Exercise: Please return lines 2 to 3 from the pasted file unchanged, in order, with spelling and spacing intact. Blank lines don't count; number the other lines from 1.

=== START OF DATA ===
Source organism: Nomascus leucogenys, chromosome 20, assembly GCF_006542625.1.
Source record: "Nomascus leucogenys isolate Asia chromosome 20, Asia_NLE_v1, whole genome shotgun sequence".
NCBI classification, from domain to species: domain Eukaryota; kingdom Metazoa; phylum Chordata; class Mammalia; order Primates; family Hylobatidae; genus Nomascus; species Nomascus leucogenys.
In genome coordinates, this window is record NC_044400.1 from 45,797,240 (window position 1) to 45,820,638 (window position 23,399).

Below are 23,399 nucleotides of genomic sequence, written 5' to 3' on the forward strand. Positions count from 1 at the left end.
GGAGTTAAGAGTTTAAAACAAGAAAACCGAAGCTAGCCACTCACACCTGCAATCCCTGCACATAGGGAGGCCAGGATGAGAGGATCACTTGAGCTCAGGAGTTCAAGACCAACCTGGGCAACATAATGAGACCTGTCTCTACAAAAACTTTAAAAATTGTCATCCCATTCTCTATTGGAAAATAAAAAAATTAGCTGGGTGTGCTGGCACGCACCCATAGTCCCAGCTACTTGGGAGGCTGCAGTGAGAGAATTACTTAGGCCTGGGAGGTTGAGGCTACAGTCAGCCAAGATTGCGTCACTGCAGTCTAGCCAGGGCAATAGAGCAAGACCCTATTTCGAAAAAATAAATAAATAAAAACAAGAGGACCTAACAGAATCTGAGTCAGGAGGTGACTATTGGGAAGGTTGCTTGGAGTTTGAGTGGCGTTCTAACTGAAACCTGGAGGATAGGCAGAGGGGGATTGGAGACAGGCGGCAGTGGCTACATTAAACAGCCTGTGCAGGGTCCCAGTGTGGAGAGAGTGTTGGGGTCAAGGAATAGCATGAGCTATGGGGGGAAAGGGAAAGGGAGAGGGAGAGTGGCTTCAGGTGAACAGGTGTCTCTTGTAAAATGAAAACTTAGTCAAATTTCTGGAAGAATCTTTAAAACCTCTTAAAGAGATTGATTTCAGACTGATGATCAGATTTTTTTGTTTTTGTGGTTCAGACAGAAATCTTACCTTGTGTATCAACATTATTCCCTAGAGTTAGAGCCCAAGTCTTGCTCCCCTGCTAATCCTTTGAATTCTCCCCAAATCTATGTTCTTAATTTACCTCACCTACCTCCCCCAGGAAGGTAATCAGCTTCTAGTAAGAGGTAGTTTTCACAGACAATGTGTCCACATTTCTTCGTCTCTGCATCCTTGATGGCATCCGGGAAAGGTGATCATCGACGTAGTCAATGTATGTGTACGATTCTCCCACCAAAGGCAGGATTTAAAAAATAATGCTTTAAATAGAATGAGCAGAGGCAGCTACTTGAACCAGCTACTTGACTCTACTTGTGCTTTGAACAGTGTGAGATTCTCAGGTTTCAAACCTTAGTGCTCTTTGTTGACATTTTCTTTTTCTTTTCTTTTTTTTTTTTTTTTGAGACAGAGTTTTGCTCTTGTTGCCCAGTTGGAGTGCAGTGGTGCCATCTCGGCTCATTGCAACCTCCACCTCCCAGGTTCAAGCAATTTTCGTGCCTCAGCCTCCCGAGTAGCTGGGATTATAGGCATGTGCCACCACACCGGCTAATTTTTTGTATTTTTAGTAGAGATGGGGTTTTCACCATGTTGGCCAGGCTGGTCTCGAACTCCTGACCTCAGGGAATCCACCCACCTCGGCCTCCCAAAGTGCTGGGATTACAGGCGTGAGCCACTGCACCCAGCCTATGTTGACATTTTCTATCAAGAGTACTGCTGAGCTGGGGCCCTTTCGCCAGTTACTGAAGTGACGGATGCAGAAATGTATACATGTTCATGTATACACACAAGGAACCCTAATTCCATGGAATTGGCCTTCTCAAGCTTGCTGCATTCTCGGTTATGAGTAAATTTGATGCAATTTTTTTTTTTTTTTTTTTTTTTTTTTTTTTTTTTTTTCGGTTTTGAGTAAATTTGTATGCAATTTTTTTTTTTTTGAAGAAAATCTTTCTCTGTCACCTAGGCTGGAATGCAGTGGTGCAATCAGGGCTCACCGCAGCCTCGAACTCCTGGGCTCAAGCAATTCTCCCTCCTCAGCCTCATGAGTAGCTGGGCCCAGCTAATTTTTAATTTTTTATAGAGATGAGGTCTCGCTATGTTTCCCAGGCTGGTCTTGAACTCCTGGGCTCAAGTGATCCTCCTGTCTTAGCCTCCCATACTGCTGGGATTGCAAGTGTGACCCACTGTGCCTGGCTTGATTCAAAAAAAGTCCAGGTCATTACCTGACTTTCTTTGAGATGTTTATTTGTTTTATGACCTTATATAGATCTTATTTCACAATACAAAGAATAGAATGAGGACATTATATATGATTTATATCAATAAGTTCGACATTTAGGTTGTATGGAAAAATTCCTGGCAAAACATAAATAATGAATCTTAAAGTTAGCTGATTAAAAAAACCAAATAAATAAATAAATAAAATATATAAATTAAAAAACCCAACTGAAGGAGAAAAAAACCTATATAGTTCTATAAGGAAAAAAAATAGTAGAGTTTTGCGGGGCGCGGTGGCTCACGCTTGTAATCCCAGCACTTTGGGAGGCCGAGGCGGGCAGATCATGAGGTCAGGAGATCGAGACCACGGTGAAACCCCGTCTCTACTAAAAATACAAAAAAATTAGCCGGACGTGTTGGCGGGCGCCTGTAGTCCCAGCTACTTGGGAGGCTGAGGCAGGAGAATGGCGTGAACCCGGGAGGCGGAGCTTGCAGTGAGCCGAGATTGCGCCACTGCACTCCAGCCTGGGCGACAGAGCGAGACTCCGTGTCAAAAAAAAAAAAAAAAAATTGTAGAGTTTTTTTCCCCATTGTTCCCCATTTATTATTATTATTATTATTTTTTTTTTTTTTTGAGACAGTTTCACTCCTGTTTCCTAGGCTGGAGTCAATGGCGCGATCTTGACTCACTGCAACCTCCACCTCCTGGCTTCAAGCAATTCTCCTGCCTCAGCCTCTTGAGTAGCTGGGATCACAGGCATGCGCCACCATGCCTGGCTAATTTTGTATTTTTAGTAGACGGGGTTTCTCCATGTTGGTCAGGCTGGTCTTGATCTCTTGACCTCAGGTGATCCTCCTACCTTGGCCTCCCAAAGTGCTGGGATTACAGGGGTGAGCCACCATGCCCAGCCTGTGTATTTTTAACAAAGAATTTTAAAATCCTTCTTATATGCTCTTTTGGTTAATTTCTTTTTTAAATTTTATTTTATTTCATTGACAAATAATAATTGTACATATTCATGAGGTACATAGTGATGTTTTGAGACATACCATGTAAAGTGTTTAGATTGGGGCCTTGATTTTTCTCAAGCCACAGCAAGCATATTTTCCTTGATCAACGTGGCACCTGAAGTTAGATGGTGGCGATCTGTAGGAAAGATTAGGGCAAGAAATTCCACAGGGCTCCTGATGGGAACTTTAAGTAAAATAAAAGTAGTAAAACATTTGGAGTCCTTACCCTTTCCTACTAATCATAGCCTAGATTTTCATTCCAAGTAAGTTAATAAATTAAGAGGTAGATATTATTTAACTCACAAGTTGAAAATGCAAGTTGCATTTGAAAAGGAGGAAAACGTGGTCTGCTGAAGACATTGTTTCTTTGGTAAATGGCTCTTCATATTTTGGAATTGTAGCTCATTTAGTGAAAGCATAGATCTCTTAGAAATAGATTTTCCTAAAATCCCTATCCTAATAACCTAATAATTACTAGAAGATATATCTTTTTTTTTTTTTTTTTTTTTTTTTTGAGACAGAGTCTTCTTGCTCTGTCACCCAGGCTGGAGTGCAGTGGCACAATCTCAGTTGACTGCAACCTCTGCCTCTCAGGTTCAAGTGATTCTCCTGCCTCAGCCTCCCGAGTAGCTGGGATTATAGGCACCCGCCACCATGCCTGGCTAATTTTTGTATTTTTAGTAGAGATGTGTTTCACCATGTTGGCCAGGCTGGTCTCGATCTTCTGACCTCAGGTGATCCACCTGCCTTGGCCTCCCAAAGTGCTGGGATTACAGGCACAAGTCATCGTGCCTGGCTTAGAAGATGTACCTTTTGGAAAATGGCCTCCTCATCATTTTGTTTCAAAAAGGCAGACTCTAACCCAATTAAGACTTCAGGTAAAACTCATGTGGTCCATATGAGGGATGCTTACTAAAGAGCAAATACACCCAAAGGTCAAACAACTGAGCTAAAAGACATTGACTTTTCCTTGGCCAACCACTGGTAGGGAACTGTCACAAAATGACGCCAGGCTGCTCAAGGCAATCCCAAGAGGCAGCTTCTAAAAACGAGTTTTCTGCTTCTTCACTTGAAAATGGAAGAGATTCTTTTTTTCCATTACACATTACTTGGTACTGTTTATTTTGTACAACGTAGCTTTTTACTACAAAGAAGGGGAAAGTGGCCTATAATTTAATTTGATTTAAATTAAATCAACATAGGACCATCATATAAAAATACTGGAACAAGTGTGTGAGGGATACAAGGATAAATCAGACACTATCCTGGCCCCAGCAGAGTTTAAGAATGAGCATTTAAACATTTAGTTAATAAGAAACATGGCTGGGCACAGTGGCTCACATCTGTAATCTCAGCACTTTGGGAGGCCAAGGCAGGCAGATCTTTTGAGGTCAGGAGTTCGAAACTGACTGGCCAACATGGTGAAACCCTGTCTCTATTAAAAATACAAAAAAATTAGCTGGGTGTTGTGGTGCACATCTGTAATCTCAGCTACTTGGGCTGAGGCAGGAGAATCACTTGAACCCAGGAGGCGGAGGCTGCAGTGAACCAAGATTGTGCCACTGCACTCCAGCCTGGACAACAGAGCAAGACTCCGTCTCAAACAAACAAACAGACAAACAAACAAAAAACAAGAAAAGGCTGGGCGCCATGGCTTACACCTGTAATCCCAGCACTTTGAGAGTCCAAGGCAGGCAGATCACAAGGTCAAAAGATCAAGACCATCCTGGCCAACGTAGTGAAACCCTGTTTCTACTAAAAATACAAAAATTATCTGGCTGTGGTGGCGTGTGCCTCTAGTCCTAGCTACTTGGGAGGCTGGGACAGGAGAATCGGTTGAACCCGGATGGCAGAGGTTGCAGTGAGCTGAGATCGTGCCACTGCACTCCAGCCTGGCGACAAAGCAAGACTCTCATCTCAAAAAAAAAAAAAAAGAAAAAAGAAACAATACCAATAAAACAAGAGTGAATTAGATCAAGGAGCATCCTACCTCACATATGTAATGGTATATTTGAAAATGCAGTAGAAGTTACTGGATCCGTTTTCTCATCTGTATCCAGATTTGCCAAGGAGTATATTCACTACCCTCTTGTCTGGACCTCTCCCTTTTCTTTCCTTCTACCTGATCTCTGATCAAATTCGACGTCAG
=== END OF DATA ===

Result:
Source record: "Nomascus leucogenys isolate Asia chromosome 20, Asia_NLE_v1, whole genome shotgun sequence".
NCBI classification, from domain to species: domain Eukaryota; kingdom Metazoa; phylum Chordata; class Mammalia; order Primates; family Hylobatidae; genus Nomascus; species Nomascus leucogenys.